“For three decades or so after 1945, the three R’s learned during the Depression – regulation (above all of the financial sector), reflation (when needed) and redistribution – were used by social democracies to provide workers with the security they so badly craved. The strategy was so successful that voters eventually took this security for granted.

    Over the past thirty years, a backlash has swept away much of this postwar political consensus. The supposed competitive pressures of globalization were used as an excuse to undermine welfare protections, even as globalization increased the need for them by contributing to a widening income distribution. And the financial sector was extensively deregulated, which explains the mess we’re in today”.

    There has been redistribution. But not as you suggest cf. the case of Greece.

    http://www.guardian.co.uk/commentisfree/2012/feb/20/greece-crisis-ignorance-protest-corruption

    The redistribution in Ireland’s case is probably more glaring than most.

    http://www.independent.ie/business/personal-finance/pensions/pensions-crisis-will-mean-later-retirement-3025321.html

    The situation in the UK is hardly any better. However, the problem is common to all the economies of Europe, rich and poor, with the exception of the Scandinavian countries. If a political explosion there is to be, this will be the cause.

  8. Kevin Donoghue Says:

    What I love and hate about blogs is that I keep finding people who say what I want to say much better than I could. I take Burke’s warning (quoted in my comment above) to heart and therefore I don’t worry about the threat to democracy from guys strutting around in jackboots wearing dark shirts. In our day the threat is more insidious. It comes from “shiny-bottomed bureaucrats” (Orwell, AFAICR).

    So while I’m thinking about how to express this idea, along comes Steve Randy Waldman, who has already done it for me: “Far too much attention is given to keeping central banks independent of politicians, and far too little is given to keeping politicians independent of central banks.”

    Read the whole thing, as the Tennessee perfesser would say:

    http://www.interfluidity.com/v2/2942.html

  9. DOCM Says:

    @ Kevin O’Rourke

    It gets even better!

    http://www.independent.ie/business/personal-finance/latest-news/public-servants-600m-lump-sum-to-fuel-savings-boom-3012747.html

  10. The Dork of Cork Says:

    I find it amusing that people think Liberals really care about 1950s Micks working in Birmingham or 2000s Antonis working in Cork.
    They were merely mechanisms to change the fabric of society to the Banks wishes & specifications.
    Cannon Fodder for the CBs new Market States war model - a obtuse cryptic post modern Ian Banks like Sci Fi landscape yes - but with its origins in the more conventional Nation State war arbitrage that was the Banks more tradional mode of operation.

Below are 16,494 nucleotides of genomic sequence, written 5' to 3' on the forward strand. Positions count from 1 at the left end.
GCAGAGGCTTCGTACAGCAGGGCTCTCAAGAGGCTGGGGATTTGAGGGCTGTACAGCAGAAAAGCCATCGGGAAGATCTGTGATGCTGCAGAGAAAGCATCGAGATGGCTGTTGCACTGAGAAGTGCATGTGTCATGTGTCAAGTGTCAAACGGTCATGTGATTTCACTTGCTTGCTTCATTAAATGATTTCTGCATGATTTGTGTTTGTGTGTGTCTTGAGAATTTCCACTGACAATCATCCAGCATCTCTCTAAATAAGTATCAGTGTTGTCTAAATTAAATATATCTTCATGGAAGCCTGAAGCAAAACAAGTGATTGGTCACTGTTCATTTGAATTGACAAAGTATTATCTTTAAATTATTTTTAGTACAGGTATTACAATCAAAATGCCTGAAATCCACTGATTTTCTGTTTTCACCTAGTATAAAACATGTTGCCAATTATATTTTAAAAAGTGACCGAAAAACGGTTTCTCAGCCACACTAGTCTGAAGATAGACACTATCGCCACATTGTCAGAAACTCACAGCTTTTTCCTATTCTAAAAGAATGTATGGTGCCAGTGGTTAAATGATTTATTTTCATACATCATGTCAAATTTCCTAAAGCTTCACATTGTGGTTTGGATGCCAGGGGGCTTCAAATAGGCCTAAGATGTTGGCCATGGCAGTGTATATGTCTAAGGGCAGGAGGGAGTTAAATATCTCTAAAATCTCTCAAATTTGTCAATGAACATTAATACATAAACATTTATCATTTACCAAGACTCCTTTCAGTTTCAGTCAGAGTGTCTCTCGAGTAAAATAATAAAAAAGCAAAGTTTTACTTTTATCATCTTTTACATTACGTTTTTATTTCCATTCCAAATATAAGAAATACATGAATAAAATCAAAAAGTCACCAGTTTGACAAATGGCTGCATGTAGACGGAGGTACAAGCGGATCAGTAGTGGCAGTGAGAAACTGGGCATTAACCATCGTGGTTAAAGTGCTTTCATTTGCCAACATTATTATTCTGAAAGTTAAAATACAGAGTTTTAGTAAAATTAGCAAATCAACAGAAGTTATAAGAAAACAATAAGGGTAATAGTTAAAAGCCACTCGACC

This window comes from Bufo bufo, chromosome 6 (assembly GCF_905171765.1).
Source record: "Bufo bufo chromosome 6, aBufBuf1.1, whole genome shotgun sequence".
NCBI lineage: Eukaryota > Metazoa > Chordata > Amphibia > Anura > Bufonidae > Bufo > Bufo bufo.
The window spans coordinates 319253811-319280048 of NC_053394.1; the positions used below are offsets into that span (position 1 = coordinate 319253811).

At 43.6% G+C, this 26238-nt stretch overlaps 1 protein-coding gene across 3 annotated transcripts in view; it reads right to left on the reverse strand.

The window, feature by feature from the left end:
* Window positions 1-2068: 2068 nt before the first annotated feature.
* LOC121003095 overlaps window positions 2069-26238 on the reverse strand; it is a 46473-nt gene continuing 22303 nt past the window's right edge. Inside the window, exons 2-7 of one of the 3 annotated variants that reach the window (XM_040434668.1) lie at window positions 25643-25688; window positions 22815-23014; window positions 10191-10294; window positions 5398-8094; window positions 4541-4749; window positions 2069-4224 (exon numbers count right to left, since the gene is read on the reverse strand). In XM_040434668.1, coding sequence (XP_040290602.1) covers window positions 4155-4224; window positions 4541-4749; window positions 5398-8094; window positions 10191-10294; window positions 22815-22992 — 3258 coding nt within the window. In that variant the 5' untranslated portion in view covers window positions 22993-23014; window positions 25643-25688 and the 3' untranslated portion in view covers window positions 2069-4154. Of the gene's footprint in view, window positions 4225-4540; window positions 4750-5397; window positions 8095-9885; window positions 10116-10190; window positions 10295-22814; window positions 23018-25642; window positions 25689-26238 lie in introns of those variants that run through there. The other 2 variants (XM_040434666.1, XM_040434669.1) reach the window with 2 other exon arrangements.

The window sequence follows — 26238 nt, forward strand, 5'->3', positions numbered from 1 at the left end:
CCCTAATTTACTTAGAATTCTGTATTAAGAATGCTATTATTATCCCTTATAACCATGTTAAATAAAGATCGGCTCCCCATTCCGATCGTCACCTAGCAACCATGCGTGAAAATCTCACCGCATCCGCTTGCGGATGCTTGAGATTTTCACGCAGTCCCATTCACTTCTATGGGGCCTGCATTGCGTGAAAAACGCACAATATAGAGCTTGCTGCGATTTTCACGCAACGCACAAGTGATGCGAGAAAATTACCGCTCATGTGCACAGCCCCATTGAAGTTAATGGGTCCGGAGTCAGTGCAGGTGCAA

I like many people dislike social engineering for monetory gain or indeed any purpose as it creates such chaos which is the Banks true purpose after all.
    Strength through Social Fracture I guess.

    The origin of this darkness goes at least as far back as the Cabinet wars of the 17th & 18th century and the creation of a new elite that supplemented and then replaced the landed classes of that time using the embroidery of the Greco - Roman republics but not the substance.

    The problem with the Irish is that they have been creatures of this system for so long now that they can’t function with any degree of Independence unlike lets say the Icelanders which have been given a moderate but shortening N.O.O.S.E.(National Organization of Security Enforcement) from which to hang themselves via their socialist goverment who wish to integrate with the wider family of criminals via more formal structures of subservience.
    Eventually the people there will wish their country was further North then 65 Degrees.

    The people of the West are only now getting their heads around the sick monetory & social order of the Post Elizabethan Corporatist depletion game - wether they can handle the truth is another matter.

  11. Livonian Says:

    @Kevin

    “Back in 2010, as the world turned austerian…”

    Only tuesday and already I have read two “classics”.

    The other one was about LBJ reportedly asking in a private comment to J K Galbraith :”Did you ever think that making a speech on economics is a lot like p….ng down your leg? It seems hot to you but it never does to anyone else”.

    History and Economics and of course Politics (of which I am supposed to be a Scientist) where would we be without them?:)

  12. Livonian Says:

    @me@Kevin

    Probably doing something useful like planting a Hibernian version of Solanum Tuberasum.:)

    BTW glad to see you back again Dork.

  13. DOCM Says:

    @ Kevin Donoghue

    Many thanks for these fascinating links. I qualified my remarks above as referring (only) to the economies of Europe. They possibly also hold true of Japan which has some concept of “equitable” redistribution. They certainly do not hold true of the US as social democracy could hardly be said to have taken root there.

    The misallocation of economic gains between labour and holders of capital has by now reached nearly scandalous proportions but there has to be a detailed study, rather than any blanket assumptions, about how this has come about in different economies. It has, for example, become a real problem in Germany.

  14. Livonian Says:

    @Kevin

    On a more serious note (because IMHO your topic is a very serious one):